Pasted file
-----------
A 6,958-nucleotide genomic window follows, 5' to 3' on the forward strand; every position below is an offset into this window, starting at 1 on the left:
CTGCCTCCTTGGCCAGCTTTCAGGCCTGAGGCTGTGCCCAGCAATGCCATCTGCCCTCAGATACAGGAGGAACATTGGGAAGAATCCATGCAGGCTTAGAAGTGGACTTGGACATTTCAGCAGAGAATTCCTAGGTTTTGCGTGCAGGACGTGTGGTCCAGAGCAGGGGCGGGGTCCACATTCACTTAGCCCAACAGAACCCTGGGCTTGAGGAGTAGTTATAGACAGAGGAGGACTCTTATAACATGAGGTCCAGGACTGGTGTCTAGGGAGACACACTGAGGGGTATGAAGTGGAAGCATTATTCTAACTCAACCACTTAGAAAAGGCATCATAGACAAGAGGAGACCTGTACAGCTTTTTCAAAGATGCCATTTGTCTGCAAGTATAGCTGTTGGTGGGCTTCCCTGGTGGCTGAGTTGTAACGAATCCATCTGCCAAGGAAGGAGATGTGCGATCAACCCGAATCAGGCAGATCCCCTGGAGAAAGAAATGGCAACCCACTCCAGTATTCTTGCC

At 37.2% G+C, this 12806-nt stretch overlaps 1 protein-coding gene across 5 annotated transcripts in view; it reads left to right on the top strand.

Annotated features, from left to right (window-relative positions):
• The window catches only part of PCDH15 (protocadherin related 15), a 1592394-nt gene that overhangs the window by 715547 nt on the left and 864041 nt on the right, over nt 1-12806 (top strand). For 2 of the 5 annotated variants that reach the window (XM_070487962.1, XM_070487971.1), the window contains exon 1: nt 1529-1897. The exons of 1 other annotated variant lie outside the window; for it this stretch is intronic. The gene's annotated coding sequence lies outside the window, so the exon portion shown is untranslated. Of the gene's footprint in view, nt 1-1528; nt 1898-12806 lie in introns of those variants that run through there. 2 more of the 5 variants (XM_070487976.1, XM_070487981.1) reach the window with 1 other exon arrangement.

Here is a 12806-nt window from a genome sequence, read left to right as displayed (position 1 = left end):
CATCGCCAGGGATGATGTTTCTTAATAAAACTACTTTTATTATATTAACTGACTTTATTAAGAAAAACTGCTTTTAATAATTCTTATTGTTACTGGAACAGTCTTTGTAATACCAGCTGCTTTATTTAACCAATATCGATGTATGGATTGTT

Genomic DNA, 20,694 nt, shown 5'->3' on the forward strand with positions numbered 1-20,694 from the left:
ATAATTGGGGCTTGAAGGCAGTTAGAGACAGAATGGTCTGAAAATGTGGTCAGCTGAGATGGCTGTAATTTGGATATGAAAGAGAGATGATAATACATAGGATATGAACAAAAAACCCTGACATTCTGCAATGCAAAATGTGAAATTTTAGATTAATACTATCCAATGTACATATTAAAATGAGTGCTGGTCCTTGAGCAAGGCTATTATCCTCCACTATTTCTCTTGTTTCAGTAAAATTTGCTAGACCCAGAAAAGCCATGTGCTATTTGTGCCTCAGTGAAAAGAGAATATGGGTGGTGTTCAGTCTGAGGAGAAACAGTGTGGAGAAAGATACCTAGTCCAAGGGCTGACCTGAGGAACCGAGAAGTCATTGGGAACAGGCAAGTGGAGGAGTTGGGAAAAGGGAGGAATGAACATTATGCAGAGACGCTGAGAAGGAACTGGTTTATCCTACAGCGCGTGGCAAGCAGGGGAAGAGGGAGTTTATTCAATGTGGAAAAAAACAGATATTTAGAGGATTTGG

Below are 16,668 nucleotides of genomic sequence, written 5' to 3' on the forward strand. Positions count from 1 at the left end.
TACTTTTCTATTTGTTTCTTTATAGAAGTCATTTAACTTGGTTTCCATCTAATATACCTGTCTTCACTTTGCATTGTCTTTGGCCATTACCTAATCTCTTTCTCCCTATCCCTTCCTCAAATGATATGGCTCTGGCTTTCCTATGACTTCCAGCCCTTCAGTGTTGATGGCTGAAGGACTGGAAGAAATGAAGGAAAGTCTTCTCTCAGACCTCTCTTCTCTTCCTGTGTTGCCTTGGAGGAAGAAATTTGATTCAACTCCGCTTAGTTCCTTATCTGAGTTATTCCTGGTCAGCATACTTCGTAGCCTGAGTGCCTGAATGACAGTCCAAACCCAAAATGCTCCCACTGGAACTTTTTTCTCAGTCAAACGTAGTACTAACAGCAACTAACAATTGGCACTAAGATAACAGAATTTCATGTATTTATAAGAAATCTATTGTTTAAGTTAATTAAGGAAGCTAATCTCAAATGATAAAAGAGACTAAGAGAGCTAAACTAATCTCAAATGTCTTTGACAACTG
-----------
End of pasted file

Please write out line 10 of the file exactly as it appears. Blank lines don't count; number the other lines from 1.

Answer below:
Below are 16,668 nucleotides of genomic sequence, written 5' to 3' on the forward strand. Positions count from 1 at the left end.